Australian banks unveil reforms in wake of series of scandals


SYDNEY/ Reuters

Australian banks on Thursday promised unprecedented reforms to protect consumers and boost transparency following revelations of misconduct and ahead of a federal election set to be fought partly over calls for tougher sector oversight.
The package includes reviewing sales commissions, supporting whistle-blower employees and black-listing individuals for poor conduct, the Australian Bankers Association (ABA) said.
The politically charged announcement is the first co-ordinated industry-wide step by Australia’s biggest banks to clean up their act in the wake of reputationally damaging probes into wealth mismanagement, insurance scams and benchmark interest rate rigging.
“We are very conscious that there are issues out there that people are concerned about,” ABA Chief Executive Steven Munchenberg told
reporters on Thursday.
“We are now responding to some of the current concerns.”
Major lenders National Australia Bank, Commonwealth Bank, Westpac and ANZ Banking Group have suc
cessfully pulled through the 2008 financial crisis but are now facing the problem of mounting criticism over misconduct even as they continue to deliver record profits over various months.
The plan announced on Thursday, parts of which are subject to regulatory approval or legislative reform, would be overseen by an independent expert, the ABA said, although it gave no details about specific measures that would be taken.
The review would also look at the sensitive issue of remuneration, sales targets and incentives that have encouraged misselling of financial products, Munchenberg said.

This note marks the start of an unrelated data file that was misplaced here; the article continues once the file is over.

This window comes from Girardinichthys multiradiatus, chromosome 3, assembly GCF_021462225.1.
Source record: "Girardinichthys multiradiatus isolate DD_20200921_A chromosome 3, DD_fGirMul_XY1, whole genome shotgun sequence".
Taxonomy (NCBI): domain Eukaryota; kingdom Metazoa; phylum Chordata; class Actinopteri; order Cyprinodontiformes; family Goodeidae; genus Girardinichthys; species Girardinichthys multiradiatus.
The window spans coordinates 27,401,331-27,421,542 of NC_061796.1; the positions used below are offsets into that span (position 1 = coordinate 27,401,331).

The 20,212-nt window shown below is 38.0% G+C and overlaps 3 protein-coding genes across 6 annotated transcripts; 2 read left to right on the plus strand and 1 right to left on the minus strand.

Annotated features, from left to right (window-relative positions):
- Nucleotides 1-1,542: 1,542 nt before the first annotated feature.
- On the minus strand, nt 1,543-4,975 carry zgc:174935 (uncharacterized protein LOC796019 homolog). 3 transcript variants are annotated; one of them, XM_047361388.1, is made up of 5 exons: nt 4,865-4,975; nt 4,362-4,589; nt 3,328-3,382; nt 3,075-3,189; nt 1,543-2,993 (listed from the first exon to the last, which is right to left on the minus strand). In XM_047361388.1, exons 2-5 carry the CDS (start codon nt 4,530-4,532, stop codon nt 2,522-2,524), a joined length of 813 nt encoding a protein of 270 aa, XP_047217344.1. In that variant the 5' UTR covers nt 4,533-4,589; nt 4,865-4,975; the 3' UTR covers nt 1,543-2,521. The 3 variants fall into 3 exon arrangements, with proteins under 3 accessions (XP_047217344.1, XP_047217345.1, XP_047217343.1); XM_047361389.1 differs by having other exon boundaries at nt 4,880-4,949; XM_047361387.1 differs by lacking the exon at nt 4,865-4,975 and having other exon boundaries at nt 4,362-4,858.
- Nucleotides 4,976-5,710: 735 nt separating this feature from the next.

It comes as political pressure is piling on Prime Minister Malcolm Turnbull to order a high-powered judicial inquiry into financial industry misconduct as he campaigns for a federal election in July.
Turnbull and the ABA have rejected calls from the opposition Labor Party for a Royal Commission into the industry, saying the existing watchdog and self-regulation are enough.
Banking analysts say a Royal Commission could open a can of worms and expose top executives, who have so far avoided direct responsibility, to intense scrutiny about what they knew about malpractices in their firms. Turnbull and Treasurer Scott Morrison met with bank bosses earlier Thursday to discuss the reforms.
“There have been some failures and we are very concerned about the grief and loss that individuals have suffered,” Turnbull told reporters.
He said he told executives there had to be a “demonstrated change in the culture of banks” to rebuild community trust.
The banks’ announcement came a day after Turnbull’s conservative government announced reforms to beef up the powers of the markets watchdog, with the industry itself asked to foot the bill of A$127 million ($99 million).
Asked on Melbourne radio whether he believed the banks’ assurances that those costs would not be passed on to customers, Labor leader Bill Shorten said: “Even a crocodile wouldn’t swallow that.”
The political debate is a new headache for Australia’s banking chiefs who are already being forced to respond to investor concerns about rising bad debts and slowing profit as the commodities super cycle plumbs new lows.

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